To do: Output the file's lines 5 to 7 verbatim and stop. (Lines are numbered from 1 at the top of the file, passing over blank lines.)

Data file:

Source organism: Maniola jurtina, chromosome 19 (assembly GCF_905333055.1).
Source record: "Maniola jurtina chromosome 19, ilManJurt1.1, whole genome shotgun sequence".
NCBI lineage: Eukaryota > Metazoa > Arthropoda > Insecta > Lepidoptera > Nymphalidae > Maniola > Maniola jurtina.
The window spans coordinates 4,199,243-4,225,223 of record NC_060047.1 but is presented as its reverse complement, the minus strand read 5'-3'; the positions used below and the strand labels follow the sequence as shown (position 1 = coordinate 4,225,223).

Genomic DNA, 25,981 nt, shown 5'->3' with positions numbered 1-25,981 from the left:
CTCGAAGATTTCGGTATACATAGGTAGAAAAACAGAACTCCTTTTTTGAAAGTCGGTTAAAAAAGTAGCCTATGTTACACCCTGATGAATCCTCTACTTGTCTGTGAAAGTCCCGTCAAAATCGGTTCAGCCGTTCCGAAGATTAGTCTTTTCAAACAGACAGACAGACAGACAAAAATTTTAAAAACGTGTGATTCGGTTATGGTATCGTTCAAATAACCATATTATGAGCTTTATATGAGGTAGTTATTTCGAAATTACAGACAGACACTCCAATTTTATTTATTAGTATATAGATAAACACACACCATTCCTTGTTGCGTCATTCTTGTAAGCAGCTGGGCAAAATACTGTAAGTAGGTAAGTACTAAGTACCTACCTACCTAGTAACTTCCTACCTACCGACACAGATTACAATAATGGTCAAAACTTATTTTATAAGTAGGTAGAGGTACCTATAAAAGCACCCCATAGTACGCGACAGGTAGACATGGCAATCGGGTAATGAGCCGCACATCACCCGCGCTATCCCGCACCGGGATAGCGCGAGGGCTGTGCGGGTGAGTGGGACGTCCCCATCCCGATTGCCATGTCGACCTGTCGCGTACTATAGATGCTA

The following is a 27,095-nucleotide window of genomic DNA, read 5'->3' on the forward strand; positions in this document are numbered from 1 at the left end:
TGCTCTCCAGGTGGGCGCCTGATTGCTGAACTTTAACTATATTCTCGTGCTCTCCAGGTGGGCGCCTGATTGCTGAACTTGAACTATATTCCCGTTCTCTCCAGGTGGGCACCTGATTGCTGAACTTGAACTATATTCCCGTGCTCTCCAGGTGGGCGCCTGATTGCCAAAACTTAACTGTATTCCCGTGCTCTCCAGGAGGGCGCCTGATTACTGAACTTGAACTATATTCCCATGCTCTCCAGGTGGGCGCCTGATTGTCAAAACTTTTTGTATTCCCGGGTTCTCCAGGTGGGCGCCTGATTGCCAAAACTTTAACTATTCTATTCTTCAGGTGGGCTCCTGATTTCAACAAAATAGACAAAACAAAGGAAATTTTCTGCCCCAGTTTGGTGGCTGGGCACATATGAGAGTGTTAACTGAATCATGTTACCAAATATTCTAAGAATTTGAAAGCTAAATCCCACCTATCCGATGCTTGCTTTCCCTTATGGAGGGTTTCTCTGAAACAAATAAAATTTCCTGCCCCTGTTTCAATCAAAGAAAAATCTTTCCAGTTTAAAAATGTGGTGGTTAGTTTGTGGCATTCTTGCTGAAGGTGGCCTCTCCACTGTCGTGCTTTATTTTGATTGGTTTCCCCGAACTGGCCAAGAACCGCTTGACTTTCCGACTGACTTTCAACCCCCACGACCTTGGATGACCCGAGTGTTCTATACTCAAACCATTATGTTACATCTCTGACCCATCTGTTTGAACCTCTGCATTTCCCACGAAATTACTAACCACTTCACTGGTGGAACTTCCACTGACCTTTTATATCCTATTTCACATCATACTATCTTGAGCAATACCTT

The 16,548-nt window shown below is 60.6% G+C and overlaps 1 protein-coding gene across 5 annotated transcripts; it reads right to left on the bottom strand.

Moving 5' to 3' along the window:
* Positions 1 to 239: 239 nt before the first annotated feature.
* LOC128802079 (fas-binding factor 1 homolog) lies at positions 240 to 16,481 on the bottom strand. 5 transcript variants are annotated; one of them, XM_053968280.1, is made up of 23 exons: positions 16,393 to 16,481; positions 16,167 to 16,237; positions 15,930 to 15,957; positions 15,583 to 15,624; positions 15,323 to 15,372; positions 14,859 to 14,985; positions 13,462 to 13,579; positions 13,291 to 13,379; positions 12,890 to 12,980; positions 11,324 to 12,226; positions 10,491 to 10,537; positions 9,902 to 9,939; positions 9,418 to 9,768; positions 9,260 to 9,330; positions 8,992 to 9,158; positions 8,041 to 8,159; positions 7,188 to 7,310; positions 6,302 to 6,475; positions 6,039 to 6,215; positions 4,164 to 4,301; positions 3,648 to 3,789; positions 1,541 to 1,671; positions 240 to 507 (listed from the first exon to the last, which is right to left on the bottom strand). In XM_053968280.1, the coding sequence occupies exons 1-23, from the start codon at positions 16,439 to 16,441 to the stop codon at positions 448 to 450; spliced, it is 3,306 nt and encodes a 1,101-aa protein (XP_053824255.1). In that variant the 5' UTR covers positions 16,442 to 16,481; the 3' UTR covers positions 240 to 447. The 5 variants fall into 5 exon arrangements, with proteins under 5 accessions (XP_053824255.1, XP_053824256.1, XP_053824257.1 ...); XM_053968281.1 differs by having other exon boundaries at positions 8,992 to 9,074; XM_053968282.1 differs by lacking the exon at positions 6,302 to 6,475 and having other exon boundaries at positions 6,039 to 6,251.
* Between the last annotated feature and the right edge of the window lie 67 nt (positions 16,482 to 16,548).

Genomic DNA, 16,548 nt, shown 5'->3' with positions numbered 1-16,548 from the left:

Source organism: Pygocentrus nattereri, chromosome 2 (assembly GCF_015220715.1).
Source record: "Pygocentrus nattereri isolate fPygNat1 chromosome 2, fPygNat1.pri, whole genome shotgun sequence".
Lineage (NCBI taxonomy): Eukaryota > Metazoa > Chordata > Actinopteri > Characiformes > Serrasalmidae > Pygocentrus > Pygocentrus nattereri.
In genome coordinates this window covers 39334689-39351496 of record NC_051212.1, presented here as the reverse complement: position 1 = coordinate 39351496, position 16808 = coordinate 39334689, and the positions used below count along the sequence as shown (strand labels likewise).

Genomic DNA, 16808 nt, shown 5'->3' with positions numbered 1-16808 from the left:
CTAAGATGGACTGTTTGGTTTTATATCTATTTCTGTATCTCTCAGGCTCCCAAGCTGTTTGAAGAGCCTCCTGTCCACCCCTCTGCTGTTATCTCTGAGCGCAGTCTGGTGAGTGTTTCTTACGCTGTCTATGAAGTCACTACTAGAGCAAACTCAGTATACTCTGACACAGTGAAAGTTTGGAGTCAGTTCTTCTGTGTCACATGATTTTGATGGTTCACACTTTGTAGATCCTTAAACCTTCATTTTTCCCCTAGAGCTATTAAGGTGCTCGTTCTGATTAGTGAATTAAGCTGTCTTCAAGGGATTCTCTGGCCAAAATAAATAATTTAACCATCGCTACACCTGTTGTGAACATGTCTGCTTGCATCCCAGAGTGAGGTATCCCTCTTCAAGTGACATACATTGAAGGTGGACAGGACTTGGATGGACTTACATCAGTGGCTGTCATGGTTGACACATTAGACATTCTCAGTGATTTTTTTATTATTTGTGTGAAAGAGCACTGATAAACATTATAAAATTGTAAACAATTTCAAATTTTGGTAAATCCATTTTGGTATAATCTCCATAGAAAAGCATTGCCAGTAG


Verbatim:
Genomic DNA, 25,981 nt, shown 5'->3' with positions numbered 1-25,981 from the left:
CTCGAAGATTTCGGTATACATAGGTAGAAAAACAGAACTCCTTTTTTGAAAGTCGGTTAAAAAAGTAGCCTATGTTACACCCTGATGAATCCTCTACTTGTCTGTGAAAGTCCCGTCAAAATCGGTTCAGCCGTTCCGAAGATTAGTCTTTTCAAACAGACAGACAGACAGACAAAAATTTTAAAAACGTGTGATTCGGTTATGGTATCGTTCAAATAACCATATTATGAGCTTTATATGAGGTAGTTATTTCGAAATTACAGACAGACACTCCAATTTTATTTATTAGTATATAGATAAACACACACCATTCCTTGTTGCGTCATTCTTGTAAGCAGCTGGGCAAAATACTGTAAGTAGGTAAGTACTAAGTACCTACCTACCTAGTAACTTCCTACCTACCGACACAGATTACAATAATGGTCAAAACTTATTTTATAAGTAGGTAGAGGTACCTATAAAAGCACCCCATAGTACGCGACAGGTAGACATGGCAATCGGGTAATGAGCCGCACATCACCCGCGCTATCCCGCACCGGGATAGCGCGAGGGCTGTGCGGGTGAGTGGGACGTCCCCATCCCGATTGCCATGTCGACCTGTCGCGTACTATAGATGCTA

The following is a 27,095-nucleotide window of genomic DNA, read 5'->3' on the forward strand; positions in this document are numbered from 1 at the left end: